Today the kids finished weeding around the strawberries and I got the plants covered with bird netting. The berries are still green, but here and there I see the faintest blush of red. Now we are ready for them to ripen.
Having finished cultivating the garden, Greg ran the cultivator over what used to be part of our gravel driveway and is now part of our yard. Next we will spread aged compost over this area and sow seed for buffalo grass.
Then Greg got busy with the secondhand gas-powered chainsaw, which is finally in working order after months of mechanical problems manifesting themselves. One of the problems turned out to be a bent bar, which made the cuts go agley and caused a lot of irritation. Now that the bar is straight, the chainsaw is a pleasure to use, and before long Greg was on a roll. It is such a delight when good tools work the way they’re supposed to.
The first tree he tackled was an unsightly, mostly-dead, shallow-rooted, mistletoe-infested hackberry tree to the northeast of the house. We’ve been concerned about this tree for some time because of its relative position to our roof. Greg studied the photos in a how-to-fell-a-tree article I found in a 2007 issue of The Progressive Farmer, which I picked up free at the Luling library. Then he had at it.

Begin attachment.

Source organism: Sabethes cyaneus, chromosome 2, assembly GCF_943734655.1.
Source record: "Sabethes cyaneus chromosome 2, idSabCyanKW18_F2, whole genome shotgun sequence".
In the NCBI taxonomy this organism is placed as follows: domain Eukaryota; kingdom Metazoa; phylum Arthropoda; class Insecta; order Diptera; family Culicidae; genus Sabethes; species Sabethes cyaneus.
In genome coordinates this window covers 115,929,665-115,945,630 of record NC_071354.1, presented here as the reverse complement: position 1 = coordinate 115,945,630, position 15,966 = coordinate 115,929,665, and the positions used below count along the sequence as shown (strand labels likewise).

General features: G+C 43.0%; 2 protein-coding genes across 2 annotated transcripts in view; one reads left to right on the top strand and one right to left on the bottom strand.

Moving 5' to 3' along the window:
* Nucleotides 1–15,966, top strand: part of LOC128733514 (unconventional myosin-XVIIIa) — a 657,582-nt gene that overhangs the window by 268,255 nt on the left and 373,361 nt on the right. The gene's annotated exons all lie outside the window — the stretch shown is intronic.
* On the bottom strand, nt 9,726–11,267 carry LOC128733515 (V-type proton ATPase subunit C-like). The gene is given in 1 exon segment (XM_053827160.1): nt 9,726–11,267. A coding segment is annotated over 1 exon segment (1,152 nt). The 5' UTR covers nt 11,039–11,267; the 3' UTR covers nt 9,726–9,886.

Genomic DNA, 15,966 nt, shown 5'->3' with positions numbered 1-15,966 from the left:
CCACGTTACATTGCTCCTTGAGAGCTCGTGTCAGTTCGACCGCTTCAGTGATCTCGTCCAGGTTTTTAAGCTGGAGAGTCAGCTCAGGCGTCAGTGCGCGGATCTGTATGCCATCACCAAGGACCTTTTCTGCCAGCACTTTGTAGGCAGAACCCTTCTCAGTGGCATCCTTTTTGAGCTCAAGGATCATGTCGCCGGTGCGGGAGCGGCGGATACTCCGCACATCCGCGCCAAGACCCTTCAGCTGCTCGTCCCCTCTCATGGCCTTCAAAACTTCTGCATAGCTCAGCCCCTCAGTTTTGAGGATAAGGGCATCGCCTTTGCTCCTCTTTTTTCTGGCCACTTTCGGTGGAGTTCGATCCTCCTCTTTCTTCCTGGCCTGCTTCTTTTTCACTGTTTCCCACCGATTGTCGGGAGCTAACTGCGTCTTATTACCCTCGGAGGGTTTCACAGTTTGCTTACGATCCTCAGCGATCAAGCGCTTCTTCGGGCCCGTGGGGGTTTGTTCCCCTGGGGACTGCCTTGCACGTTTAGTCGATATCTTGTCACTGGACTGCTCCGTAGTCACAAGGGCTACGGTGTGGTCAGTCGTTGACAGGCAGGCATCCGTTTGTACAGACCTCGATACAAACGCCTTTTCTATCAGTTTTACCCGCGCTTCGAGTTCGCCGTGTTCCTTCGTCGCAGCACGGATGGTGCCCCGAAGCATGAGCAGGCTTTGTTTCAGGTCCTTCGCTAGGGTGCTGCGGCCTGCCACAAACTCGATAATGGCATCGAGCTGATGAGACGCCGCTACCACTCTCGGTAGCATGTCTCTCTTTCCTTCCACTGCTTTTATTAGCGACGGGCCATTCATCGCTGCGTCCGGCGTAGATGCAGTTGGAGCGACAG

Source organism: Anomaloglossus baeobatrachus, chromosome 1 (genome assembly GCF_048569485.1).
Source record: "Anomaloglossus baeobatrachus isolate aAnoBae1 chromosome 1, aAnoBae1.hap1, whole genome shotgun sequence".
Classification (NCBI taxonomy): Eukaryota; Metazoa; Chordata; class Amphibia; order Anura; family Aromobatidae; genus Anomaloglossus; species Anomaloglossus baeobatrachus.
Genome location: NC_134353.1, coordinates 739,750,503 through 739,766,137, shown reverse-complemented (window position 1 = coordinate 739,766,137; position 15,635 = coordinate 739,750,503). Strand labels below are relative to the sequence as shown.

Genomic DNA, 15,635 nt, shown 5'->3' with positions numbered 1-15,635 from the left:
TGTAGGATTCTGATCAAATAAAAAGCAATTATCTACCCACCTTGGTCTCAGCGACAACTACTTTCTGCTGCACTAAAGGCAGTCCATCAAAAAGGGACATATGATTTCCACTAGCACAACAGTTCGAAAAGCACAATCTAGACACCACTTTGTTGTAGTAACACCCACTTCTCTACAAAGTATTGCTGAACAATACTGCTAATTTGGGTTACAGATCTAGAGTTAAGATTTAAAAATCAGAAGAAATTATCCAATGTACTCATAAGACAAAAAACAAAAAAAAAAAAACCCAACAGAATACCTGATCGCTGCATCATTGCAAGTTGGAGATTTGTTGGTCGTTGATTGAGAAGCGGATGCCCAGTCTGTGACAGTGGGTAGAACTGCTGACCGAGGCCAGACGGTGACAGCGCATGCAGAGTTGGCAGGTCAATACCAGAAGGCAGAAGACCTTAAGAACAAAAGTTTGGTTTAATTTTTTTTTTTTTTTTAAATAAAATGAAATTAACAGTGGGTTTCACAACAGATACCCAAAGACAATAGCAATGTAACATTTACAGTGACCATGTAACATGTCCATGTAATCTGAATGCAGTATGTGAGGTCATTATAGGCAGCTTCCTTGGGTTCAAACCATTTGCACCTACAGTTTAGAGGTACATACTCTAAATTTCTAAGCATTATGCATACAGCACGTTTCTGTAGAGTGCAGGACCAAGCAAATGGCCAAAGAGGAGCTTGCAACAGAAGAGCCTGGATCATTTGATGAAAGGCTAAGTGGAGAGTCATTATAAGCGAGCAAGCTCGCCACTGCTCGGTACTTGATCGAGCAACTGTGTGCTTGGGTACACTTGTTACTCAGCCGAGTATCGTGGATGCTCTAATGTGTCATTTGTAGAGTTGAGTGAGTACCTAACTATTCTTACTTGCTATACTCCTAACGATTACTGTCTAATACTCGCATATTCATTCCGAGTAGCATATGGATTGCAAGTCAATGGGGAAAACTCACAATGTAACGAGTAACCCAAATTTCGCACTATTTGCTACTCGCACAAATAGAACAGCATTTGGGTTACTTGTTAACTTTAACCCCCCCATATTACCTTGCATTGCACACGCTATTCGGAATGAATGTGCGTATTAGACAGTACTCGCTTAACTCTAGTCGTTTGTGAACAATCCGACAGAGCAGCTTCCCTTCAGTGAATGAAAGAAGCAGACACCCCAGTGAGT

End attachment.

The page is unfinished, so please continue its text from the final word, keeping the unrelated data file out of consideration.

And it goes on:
I was working on the strawberries at the time, away on the other side of the house, and had no idea what Greg was up to. At one point I did see him walk to the shack and bring out an axe. This, as it turned out, was supposed to go inside a cut he’d made and help the tree fall away from the house.
But before he could make it back to the tree, there was a loud crash! I hurried over and found the tree recumbent on the ground. It had biffed the roof on its way down (startling the girls, who were inside), but the damage was far less than if the tree had come down on its own in a storm. We think the roof panels can be restored to their rightful shape, and anyway they are on the least visible part of the house.
The next hackberry to come down was in the front yard. No contact was made with the roof this time.
Greg lopped off all the limbs from these trees, drove the trailer into the yard, had the kids load the wood into the trailer, and drove the trailer to the brush pile.
Sometime today we heard the ching ching of T-posts being driven nearby and knew one of the Henkes was working too, no doubt enjoying the beautiful weather as much as we were.